When senior politicians start talking about pop music as an art form you know that they are talking down to you. Labour thinks that it is being popular when it lauds Britpop or revels in sentiment. In a way it is. But it is appealing to the most passive and under-ambitious side of the popular mood. When New Labour talks down to people it is giving up on the goal of betterment and advance. Political leadership should not be about flattering people, but about appealing to the best in them, and encouraging them to raise their sights. Instead New Labour is happy to make any point of contact, however base. In its heart of hearts the government knows that it has not got anything inspirational to say to people, so it prefers just to hang out.
The problems of New Labour are only a microcosm of the more general problem faced by all kinds of institutions. An anxiety about connecting with people drives the powers-that-be to talk down, seeking out the lowest common denominator. A deep insecurity pervades the establishment. That insecurity prevents its representatives from forcefully asserting their authority in the traditional way. Instead the elite is on the defensive, always apologising for being elitist. When criticised for spending more money in London than in the provinces, it is rare that anybody will make the point that it is after all the capital city. Instead, the authorities apologise profusely and promise more grants for the Brighouse and Rastrick Brass Band.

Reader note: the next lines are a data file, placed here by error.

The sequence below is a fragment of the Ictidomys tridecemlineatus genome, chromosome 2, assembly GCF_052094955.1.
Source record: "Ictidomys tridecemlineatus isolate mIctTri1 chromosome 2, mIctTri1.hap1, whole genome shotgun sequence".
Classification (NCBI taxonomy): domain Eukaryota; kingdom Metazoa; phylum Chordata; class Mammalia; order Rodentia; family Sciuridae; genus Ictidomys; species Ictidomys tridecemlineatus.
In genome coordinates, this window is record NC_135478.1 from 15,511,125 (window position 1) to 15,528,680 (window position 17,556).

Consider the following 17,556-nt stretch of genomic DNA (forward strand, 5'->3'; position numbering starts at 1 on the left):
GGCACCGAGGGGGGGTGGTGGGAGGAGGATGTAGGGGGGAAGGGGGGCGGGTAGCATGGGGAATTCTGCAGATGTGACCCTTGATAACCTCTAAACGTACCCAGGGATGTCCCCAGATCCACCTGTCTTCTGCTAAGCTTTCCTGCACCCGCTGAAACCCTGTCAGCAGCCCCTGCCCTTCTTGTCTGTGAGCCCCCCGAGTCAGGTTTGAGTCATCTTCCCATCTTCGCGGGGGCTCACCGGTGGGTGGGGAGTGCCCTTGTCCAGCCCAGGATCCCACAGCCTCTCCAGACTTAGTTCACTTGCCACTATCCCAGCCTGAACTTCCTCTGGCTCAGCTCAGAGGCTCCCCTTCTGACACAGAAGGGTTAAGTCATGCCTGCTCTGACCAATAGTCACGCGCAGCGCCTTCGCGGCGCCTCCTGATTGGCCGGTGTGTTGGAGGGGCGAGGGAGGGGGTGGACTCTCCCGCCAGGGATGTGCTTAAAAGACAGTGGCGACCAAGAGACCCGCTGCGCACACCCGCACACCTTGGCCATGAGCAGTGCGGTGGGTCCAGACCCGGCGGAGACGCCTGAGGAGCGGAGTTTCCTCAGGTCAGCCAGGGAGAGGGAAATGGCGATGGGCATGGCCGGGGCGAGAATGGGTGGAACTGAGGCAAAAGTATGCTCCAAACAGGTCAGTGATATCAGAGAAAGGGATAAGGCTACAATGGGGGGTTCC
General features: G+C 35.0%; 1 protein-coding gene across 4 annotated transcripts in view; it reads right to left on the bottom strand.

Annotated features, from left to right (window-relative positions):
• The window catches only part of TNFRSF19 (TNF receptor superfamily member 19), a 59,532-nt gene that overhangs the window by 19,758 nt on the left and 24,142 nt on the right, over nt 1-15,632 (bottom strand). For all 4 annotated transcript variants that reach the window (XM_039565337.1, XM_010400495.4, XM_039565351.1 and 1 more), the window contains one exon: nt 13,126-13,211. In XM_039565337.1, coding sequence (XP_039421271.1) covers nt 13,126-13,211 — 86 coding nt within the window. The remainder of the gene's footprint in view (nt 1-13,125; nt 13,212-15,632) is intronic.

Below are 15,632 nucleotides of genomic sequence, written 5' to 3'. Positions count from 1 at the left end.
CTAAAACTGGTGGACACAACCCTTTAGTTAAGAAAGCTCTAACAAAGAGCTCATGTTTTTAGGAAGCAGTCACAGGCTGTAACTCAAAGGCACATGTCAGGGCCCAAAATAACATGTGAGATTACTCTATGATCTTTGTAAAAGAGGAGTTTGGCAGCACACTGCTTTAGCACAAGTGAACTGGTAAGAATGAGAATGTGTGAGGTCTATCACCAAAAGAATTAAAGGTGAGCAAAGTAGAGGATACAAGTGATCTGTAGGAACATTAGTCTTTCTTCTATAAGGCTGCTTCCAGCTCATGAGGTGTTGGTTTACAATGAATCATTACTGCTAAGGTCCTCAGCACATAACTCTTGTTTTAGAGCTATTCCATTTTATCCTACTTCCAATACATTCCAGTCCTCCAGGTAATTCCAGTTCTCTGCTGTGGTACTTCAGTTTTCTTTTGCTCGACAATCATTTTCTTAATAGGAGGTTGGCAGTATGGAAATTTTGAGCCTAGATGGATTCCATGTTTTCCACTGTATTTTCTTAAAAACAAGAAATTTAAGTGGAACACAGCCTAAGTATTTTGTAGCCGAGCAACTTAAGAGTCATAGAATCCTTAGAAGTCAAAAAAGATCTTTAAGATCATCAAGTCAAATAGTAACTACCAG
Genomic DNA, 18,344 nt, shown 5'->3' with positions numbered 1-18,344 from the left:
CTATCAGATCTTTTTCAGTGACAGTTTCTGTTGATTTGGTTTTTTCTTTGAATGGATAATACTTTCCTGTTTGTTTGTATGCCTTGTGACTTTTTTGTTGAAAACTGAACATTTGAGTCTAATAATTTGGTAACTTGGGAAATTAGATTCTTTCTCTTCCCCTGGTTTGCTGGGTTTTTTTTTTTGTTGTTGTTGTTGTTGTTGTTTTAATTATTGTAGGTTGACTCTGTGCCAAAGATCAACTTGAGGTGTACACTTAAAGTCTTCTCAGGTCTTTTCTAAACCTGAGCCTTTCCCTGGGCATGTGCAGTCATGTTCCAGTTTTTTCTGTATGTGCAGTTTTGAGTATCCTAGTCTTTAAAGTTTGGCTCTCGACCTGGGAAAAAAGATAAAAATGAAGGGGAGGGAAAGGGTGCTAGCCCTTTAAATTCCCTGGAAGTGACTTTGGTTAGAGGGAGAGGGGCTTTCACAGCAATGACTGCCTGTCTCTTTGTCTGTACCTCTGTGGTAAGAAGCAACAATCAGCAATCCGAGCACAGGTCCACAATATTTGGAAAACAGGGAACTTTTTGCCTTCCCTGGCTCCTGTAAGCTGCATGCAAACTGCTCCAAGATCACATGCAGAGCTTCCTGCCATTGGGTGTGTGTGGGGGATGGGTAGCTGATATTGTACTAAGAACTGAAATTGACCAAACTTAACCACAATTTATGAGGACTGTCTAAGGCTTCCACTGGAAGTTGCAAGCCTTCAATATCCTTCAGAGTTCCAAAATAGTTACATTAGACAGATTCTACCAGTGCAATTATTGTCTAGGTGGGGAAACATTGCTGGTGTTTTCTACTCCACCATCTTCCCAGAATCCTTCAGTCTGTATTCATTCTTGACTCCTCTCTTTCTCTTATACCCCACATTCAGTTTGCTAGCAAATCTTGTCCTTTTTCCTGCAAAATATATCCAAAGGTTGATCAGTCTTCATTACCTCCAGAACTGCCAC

The privileges of power that once were taken for granted are today a source of embarrassment. The 'over-funding' of Oxbridge colleges and the 'over-representation' of their graduates in the corridors of power was once a source of pride, but now it is seen as a problem. Instead of promoting themselves as elite institutions and centres of excellence, those colleges are now trying to demonstrate their commitment to egalitarianism, promising to do something about their intake of students from state schools.
When first appointed director-general at the BBC, John Birt struck people as pretty pompous for claiming that public service broadcasting was not just entertainment, but had a 'mission to explain'. If only Birt was that arrogant. In practice, BBC programming has been dumbed down by the programme makers' own fear that they have no mission to explain and nothing worthwhile to impart. Instead of missionary zeal, the corporation has been wracked by doubts about its supposed 'lack of relevance'. The pursuit of relevance goes from 'minority programming' pillar to 'regional programming' post. The final destination is game shows and minutely observed fly-on-the-wall documentaries.